The people, the land, the fauna and flora of Africa mattered not in the least, except in terms of how they could be used for the ‘national interests’ of others.
Hundreds of thousands of Africans were killed and displaced during the two world wars, fought over causes that had nothing to do with the continent, and when this phase ended, a new and perhaps more deadly phase began — the Cold War, as the West and the USSR fought their proxy wars. The pattern seems set to continue. Throughout, Africa’s voice has been shouted down. The continent is expected to provide the muscle and personnel for peace-keeping operations once the UN steps in, but at the policy level, the critical agenda-setting level, Africa has been politely ignored.
“No longer” say some of Africa’s most prescient leaders. The theme for this year’s Tana Forum, the fifth, is “Africa in the Global Security Agenda”.
The aim is to ensure that Africa finds its place at the international security high table and that it can share its accumulated wisdom on conflict resolution and peace building with the world.
The format of the Tana Forum (the name derives from the fact that it is held on the shores of Lake Tana in Bahir Dar) is original and very African. The symbol of the forum is the baobab tree, the traditional African meeting place during which conflicts are discussed, analysed and more often than not, resolved.
In addition, there is an Akan and Ewe proverb that says: “Wisdom is like a baobab tree, no one can embrace it”.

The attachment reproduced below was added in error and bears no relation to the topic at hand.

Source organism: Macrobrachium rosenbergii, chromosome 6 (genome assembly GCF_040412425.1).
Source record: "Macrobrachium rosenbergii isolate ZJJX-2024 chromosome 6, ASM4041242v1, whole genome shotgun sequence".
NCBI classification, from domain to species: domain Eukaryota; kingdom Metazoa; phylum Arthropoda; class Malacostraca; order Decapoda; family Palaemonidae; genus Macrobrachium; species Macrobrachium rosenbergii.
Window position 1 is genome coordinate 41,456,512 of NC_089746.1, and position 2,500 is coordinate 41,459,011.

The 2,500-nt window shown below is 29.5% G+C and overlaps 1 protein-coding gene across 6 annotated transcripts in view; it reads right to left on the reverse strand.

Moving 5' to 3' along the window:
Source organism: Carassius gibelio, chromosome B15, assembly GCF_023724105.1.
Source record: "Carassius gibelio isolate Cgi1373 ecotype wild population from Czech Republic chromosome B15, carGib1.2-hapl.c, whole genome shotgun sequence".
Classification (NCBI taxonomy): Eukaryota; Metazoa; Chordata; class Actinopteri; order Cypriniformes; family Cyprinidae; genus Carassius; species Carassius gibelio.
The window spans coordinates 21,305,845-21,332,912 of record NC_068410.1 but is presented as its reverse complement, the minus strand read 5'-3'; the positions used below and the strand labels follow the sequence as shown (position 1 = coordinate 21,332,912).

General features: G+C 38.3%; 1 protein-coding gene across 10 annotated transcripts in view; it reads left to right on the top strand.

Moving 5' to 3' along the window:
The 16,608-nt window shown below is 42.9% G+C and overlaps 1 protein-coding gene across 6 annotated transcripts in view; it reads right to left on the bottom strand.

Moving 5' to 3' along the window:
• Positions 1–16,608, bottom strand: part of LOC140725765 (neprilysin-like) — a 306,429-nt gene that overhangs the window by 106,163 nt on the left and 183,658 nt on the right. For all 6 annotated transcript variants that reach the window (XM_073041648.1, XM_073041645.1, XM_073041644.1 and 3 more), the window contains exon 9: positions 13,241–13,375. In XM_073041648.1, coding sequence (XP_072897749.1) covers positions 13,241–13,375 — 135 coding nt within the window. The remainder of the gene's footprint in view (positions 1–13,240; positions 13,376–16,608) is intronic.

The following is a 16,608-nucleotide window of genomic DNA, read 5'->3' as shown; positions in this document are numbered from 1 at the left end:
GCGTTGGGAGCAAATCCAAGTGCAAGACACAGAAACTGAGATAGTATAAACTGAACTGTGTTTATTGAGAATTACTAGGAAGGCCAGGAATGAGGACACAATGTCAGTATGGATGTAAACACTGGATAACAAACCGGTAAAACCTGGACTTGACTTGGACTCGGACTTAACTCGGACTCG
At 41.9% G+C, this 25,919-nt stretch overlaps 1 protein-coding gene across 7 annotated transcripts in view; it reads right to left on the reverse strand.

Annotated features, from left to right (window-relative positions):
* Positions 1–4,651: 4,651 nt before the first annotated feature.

It takes many people to sit down in a spirit of honesty, discuss candidly and find solutions acceptable to all.
This is why the format is informal and the individuals invited, who range from heads of state to civil society representatives, can examine the issues without feeling national or special interest constraints. Nevertheless, the discussion level is pegged high, with speakers selected for their outstanding expertise and experience in conflict resolution and peace building. For example, Kofi Annan, the former UN Secretary-General, delivered the keynote speech this time around.
Other participants included Ethiopia’s Prime Minister Hailemariam Desalegn; Louise Mushikiwabo, Minister of Foreign Affairs, Rwanda; former presidents Thabo Mbeki (South Africa), Joaquim Chissano (Mozambique) and Pierre Buyoya (Burundi); Dr Carlos Lopes, Executive Secretary of UNECA; Wolfgang Ischinger of the Munich Security Conference, Germany; Martin Kobler, Special Representative of the UN Secretary-General for Libya and Andreas Eshete, Special Advisor to the Prime Minister of Ethiopia.
There will also be high-level representatives from the AU, UN, the International Crisis Group, the Woodrow Wilson Centre, USA and several other organisations and institutions.
“Africa has become too important,” says Tana Chairman, General Olusegun Obasanjo, “to be discarded from the global security agenda and debate.”
The dire consequence of the failure to consult those who know is swirling well beyond the actual theatres of war and threatening to cast a rabid religious and right-wing mantle of darkness over the future. If Barack Obama is serious about looking for a different matrix for solving the world’s problems, when “dropping bombs on someone to prove that you’re willing to drop bombs on someone is just about the worst reason to use force”, then perhaps what he is looking for is the traditional African formula of sitting under the baobab and finding solutions based on deep wisdom.
Anver Versi is the award-winning former editor of African Business Magazine. He was born in Kenya and is currently based in Accra, Ghana. This article is reproduced from New African magazine.